Who do firefighters call when they need help? A group of amazing moms.

The massive fire in north-central Washington just became the largest wildfire in the state's history.

This scorcher, known as the Okanogan Complex, was measured at 400 square miles, which is about two and a half times the size of Seattle.



Photo by Stephen Brashear/Getty Images.

And since it's only August and dry conditions are likely to continue, the fire is showing no signs of slowing.

Firefighters and first responders working to slow the blaze are getting a boost from a few brave volunteers known as "The Soup Ladies."

There are over 1,200 firefighters and first responders on the front lines of the Okanogan Complex. Now, they're joined by The Soup Ladies, a group of Washington-based volunteers, many of them moms and grandmothers, who prepare home-cooked meals for first responders during emergencies and natural disasters at no cost.

The Soup Ladies support first responders at the Okanogan Complex. Photo by The Soup Ladies.

"The Soup Ladies are working out of a commercial kitchen in the general area and disbursing food to crews," volunteer Sheila Lein told Upworthy. "Yesterday, the First Responders enjoyed Italian Chicken Cacciatore, slow-simmered beef stroganoff and fresh peach crisp." YUM.

The Soup Ladies started in 2005 after Hurricane Katrina, when volunteer Ginger "Mama" Passarelli noticed there weren't any organizations helping the helpers.

So Passarelli traveled to the Gulf Coast to volunteer with her church group to help look after the emergency personnel.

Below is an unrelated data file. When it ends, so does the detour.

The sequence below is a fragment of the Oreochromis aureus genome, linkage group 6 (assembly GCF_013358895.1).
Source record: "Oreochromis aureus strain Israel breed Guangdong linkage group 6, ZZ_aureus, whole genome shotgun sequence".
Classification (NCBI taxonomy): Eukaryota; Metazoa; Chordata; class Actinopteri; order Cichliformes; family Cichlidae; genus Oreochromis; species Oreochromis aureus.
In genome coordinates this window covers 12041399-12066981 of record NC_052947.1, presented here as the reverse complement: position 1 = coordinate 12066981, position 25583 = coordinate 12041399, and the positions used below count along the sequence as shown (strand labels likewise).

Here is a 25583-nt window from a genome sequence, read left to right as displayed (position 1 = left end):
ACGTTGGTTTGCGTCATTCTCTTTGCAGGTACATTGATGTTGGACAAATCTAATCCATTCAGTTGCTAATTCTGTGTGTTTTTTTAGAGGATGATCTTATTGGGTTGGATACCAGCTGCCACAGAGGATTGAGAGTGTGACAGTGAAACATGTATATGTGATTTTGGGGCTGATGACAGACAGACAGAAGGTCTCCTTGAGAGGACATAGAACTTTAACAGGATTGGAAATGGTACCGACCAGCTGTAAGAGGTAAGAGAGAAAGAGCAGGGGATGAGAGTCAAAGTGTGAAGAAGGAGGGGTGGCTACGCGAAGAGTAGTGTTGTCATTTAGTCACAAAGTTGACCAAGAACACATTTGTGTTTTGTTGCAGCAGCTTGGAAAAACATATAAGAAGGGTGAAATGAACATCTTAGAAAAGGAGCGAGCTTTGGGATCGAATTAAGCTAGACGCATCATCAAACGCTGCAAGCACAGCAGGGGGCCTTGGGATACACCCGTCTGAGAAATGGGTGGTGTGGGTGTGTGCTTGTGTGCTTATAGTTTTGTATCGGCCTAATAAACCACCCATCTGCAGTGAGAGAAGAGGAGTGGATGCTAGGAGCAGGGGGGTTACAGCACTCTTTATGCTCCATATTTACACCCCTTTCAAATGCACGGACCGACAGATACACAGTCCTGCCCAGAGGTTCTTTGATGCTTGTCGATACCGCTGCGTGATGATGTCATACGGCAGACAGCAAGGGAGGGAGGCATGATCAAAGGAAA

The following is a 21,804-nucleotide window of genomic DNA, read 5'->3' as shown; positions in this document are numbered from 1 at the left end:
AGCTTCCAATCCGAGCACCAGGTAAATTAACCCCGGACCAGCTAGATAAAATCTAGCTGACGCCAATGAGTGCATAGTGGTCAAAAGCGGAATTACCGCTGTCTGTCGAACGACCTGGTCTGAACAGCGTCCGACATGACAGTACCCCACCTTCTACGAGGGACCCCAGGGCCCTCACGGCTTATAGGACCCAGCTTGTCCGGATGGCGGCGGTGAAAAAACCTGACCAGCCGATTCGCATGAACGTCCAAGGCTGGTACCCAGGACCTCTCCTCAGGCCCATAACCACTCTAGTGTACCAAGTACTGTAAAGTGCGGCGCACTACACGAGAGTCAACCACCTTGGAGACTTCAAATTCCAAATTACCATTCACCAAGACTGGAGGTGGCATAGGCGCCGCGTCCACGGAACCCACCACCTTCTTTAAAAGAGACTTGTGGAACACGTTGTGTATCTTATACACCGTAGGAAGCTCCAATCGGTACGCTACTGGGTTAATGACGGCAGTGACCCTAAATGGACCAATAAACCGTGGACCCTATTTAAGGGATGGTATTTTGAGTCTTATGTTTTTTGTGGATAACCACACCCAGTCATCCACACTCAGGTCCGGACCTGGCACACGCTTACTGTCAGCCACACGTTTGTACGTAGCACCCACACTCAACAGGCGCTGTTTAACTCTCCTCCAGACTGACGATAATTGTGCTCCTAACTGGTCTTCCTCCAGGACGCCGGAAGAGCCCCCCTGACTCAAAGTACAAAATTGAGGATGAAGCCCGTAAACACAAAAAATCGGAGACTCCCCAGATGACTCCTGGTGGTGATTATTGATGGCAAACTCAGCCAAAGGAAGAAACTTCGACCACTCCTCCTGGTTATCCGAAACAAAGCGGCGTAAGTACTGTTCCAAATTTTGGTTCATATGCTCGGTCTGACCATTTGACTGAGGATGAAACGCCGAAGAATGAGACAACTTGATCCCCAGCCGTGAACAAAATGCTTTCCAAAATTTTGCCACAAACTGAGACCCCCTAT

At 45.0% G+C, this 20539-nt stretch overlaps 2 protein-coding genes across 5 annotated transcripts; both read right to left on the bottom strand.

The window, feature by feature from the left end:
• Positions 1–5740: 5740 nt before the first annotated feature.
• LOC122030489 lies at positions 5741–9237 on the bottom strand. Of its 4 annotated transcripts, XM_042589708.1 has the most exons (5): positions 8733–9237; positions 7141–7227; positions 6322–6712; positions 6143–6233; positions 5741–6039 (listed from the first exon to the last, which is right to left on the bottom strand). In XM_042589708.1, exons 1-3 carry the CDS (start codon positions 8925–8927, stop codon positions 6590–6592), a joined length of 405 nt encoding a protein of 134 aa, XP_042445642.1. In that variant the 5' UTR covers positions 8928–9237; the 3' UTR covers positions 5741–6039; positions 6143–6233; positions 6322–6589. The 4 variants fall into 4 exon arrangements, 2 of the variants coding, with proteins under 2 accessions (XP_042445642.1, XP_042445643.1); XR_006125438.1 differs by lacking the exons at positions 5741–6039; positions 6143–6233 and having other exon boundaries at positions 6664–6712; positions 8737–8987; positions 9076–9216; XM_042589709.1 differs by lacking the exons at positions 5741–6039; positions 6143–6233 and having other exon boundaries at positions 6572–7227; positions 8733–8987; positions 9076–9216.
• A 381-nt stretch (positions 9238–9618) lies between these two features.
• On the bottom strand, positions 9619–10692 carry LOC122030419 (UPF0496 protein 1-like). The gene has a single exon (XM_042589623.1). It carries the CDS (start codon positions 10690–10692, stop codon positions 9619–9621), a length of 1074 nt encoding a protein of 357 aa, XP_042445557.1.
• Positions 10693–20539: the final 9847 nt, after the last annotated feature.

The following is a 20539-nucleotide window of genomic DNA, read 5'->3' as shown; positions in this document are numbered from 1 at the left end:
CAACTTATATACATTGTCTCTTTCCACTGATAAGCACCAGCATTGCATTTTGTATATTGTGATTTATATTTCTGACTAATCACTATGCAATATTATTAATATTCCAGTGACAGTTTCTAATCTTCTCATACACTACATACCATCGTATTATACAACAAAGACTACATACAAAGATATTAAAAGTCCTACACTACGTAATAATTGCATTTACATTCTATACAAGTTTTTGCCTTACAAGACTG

Photo by The Soup Ladies.

According to Lein, who relayed to Upworthy what Passarelli saw in Katrina's aftermath, the emergency personnel were working long hours in extreme heat and "only munching on granola bars from their pockets, if they were lucky enough to have them."

"Right then and there," Lein says, "The Soup Ladies organization was born and we have been dedicated to the well-being of our First Responders ever since."

The Soup Ladies travel across the country, delivering comfort foods to men and women on the front lines.

They have supported first responders in their home state for nearly 10 years, during search-and-rescue missions, standoffs, and natural disasters. But their goodwill doesn't end there.


Funded solely by personal donations and the volunteers themselves, teams of Soup Ladies traveled to New York after Hurricane Sandy and to Oklahoma in the wake of devastating tornados. During the five-day trip to Oklahoma, a crew of four Soup Ladies churned out 13,000 meals!

Ginger Passarelli and an NYPD officer after Hurricane Sandy in 2012. Photo by The Soup Ladies.

Thanks to their hard work, they're well-known to police and fire agencies across the country. As Lein told Upworthy, "When disasters and critical incidents arise, the agency leads know that one phone call will bring the Soup Ladies as quickly as possible."

For the volunteers, it's all about showing gratitude and keeping the first responders safe.

According to Lein, many of the volunteers have personal ties to fire personnel or law enforcement, so they consider each first responder a member of their great big extended family. For them, making and serving comfort food is the best way to say thanks.